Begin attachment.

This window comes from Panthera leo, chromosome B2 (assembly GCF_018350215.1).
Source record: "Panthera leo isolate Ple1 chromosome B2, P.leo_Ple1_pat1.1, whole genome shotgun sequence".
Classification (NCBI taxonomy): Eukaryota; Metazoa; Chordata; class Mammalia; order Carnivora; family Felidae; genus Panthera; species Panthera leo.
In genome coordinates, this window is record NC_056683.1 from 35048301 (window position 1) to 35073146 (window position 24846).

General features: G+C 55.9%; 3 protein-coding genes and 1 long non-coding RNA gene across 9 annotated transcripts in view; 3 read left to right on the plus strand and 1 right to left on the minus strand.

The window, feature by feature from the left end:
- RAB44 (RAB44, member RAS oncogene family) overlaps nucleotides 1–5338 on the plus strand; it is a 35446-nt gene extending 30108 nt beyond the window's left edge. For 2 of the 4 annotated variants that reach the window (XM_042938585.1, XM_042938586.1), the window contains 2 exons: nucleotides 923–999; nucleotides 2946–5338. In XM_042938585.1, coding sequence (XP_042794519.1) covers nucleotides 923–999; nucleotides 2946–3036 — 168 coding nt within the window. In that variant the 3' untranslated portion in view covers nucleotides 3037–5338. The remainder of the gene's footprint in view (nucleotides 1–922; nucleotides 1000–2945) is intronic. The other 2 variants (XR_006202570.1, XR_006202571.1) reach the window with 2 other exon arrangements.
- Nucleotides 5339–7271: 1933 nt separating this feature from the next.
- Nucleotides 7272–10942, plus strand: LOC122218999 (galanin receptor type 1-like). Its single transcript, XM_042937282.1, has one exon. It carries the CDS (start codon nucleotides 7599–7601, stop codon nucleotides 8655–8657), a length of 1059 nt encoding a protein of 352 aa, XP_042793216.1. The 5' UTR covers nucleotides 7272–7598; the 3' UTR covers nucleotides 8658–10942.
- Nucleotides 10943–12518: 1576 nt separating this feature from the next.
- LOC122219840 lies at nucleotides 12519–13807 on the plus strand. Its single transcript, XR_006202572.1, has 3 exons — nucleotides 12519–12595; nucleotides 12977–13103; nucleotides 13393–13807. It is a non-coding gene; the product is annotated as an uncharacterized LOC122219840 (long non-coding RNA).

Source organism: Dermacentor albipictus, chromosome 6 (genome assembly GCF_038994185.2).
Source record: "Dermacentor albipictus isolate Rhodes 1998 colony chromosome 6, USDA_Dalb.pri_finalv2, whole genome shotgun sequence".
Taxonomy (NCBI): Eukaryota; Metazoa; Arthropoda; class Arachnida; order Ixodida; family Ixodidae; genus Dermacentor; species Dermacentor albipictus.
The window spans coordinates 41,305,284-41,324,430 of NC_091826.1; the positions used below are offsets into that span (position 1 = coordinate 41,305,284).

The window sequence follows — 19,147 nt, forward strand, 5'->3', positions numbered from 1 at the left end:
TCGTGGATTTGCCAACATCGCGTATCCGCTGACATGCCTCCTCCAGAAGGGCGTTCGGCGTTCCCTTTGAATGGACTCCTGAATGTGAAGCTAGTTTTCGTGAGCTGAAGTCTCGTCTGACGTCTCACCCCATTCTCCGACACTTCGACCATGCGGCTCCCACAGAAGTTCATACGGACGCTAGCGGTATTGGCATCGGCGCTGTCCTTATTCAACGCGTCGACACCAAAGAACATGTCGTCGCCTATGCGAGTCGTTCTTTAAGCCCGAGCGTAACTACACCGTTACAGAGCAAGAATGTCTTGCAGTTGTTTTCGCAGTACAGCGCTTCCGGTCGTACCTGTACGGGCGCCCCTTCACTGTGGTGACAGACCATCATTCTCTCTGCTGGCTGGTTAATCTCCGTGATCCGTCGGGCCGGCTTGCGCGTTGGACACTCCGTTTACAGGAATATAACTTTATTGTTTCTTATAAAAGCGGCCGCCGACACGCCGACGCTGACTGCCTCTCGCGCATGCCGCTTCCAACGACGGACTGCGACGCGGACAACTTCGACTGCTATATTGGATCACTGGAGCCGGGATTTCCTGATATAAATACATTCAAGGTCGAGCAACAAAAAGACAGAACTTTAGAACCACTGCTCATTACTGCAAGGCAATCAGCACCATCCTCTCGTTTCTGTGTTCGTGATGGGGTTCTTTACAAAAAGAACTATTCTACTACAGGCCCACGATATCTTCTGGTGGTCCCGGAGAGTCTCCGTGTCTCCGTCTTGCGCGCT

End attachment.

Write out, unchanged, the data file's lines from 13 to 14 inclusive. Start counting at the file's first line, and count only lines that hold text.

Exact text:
Source record: "Dermacentor albipictus isolate Rhodes 1998 colony chromosome 6, USDA_Dalb.pri_finalv2, whole genome shotgun sequence".
Taxonomy (NCBI): Eukaryota; Metazoa; Arthropoda; class Arachnida; order Ixodida; family Ixodidae; genus Dermacentor; species Dermacentor albipictus.